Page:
Backing up inventory visibility with strategy
When merchants gain complete visibility over their supply chains, they believe they're inherently executing an omnichannel strategy.
Don't make assumptions
Just because a clothing enterprise knows exactly where a specific ecommerce order is located and how many designer jeans are held in a Grand Rapids, Michigan warehouse, doesn't mean it's running multichannel activities.
If merchandisers want to achieve this level of operability, they'll need to develop and initiate a retail inventory management plan. Knowing how to allocate goods in response to store demand and prioritize trucking routes to expedite ecommerce deliveries doesn't come with simply implementing a real-time tracking system.
Before having a clear idea of what decisions need to be made, it's important that distribution managers ask the appropriate questions. Retail Info Systems News contributor David Landau outlined several, all of which relate to improving cross-channel sales and creating an omnichannel customer experience:
- Do warehouses replenish stock in order to satisfy both ecommerce and regional store orders, or are they designed to accommodate one or the other?
- Do outlets possess the IT infrastructure (mobile devices, sensors, shipping label creators, inventory software) to keep fulfillment updates relevant to shopper demand?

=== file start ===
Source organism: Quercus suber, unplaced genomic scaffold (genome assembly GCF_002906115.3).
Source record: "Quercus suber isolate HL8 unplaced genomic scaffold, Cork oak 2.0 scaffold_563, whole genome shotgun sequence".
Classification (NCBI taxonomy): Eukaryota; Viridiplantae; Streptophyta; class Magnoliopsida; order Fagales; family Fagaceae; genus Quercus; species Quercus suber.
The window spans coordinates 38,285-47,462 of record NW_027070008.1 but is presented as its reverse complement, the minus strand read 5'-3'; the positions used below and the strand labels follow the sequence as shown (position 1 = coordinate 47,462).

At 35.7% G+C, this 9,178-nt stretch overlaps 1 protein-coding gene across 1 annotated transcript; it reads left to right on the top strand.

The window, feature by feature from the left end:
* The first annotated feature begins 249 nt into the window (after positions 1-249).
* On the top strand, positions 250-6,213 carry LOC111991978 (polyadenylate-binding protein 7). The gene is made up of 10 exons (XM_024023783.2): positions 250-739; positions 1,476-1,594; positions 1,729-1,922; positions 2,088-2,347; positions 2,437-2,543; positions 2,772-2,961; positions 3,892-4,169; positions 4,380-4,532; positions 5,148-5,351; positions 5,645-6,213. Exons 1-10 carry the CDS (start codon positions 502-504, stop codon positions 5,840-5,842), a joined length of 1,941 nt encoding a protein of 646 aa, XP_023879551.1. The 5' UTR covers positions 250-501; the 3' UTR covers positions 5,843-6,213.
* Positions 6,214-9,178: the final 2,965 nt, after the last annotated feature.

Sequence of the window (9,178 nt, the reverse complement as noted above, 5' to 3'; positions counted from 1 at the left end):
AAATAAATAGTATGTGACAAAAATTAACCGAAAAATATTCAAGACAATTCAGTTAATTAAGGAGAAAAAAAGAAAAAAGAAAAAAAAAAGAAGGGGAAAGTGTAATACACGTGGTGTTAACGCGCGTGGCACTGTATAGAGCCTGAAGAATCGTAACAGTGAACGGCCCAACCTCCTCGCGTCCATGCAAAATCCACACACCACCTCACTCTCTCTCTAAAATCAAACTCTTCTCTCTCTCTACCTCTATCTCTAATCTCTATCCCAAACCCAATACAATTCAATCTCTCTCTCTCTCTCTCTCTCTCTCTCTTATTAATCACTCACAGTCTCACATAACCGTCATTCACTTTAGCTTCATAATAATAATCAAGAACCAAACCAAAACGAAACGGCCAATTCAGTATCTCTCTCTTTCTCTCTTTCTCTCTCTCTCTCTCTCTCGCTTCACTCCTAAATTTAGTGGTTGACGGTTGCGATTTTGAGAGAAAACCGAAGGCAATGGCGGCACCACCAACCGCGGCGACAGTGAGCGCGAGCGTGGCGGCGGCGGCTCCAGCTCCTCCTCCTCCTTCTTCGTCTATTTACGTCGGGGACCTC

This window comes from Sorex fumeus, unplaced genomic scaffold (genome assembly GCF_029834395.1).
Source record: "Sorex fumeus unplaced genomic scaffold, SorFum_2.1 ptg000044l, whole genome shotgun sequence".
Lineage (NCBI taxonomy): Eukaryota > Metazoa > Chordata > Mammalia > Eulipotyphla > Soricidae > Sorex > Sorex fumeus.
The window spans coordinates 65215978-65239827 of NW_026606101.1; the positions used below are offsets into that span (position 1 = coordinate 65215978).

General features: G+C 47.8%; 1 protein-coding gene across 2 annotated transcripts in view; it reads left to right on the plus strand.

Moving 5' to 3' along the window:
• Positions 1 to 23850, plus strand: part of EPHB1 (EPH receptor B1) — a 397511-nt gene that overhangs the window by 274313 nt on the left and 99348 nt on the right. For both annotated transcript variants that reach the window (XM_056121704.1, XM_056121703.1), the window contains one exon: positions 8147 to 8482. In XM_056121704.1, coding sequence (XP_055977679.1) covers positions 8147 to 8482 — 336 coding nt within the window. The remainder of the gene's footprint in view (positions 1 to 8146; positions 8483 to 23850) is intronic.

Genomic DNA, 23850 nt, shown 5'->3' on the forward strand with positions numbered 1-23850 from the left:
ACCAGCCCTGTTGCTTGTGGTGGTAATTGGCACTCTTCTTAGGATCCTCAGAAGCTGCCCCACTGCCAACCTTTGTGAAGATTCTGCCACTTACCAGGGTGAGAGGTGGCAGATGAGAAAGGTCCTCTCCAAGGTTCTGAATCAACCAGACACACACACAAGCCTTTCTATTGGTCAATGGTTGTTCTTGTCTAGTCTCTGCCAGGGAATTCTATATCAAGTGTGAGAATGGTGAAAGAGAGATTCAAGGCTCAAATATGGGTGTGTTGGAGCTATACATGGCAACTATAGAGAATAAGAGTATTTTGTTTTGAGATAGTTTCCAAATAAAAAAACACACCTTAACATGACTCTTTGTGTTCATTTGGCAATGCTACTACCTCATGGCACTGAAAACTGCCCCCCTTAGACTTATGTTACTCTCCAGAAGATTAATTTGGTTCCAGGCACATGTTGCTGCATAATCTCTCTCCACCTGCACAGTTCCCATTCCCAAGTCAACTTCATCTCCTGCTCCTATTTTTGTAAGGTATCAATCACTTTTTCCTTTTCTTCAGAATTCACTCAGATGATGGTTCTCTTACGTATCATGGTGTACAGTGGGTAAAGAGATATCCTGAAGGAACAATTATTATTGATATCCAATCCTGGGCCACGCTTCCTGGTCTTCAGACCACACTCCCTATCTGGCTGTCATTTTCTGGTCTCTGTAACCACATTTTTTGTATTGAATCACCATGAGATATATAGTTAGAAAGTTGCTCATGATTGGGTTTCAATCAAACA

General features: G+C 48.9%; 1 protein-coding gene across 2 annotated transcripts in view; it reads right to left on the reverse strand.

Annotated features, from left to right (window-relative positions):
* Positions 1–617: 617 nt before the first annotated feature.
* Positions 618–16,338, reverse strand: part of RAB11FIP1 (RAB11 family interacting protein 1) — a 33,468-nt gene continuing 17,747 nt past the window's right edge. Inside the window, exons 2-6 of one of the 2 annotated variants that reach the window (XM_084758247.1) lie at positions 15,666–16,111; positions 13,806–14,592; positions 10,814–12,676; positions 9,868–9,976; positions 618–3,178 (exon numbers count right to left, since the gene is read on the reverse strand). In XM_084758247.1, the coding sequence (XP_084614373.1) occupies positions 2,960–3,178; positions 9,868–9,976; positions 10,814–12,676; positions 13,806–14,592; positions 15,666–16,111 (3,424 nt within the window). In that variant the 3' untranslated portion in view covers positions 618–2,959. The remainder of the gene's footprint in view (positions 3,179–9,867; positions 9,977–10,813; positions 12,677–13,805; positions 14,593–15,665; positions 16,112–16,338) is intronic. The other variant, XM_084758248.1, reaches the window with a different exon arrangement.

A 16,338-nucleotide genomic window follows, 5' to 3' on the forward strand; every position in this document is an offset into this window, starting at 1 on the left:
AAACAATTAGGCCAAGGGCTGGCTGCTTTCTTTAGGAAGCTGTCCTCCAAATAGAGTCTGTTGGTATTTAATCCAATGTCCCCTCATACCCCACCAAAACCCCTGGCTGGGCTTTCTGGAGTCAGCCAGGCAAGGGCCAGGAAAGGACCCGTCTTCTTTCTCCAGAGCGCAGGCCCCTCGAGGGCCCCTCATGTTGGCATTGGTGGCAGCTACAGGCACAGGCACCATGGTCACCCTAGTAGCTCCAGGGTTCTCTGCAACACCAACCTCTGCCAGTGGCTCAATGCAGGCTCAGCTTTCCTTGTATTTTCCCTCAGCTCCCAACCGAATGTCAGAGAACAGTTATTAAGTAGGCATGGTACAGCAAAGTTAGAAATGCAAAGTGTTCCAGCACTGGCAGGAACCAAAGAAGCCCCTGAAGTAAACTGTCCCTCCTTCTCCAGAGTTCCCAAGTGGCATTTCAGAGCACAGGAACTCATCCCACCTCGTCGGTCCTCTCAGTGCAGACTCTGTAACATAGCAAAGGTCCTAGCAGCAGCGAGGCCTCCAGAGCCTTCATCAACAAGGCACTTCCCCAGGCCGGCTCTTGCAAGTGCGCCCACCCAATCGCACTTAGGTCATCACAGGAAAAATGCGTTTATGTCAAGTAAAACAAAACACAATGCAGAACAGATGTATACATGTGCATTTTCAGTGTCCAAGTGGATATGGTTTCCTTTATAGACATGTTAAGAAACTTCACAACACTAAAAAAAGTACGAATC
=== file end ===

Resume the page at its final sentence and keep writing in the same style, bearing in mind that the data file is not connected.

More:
- Do stores have shipping docks at which small trucks can quickly deliver products to customer doorsteps?
- When carrying out an omnichannel fulfillment strategy, do stores have the labor necessary to complete day-to-day operations? If so, does the workforce have the required assets to execute tasks in a cost-efficient manner?
Once these questions are adequately answered, the retailer can begin making applicable adjustments to the supply chain. While specific changes need to be made, a much-needed holistic adjustment is the dismantling of segregated processes. Any responsibilities defined by ecommerce and store fulfillment must be reconfigured to include both.
Even in omnichannel strategies, many merchants choose to fulfill store and ecommerce needs based on location. Initially, this approach makes sense because it reduces transit time and shipping expenses. However, Apparel Magazine posited an interesting situation.
Suppose an item is particularly popular in California, but a warehouse in Ohio has a surplus of that specific product. In order to liquidate as many items as possible, it makes more sense to fulfill California store needs with the inventory held at the Ohio distribution center.
That's where logistics come into play. While setting fundamental operational plans is a good measure to take, failing to make necessary adjustments simply because it's "not the way we do things" isn't conducive to implementing an omnichannel strategy.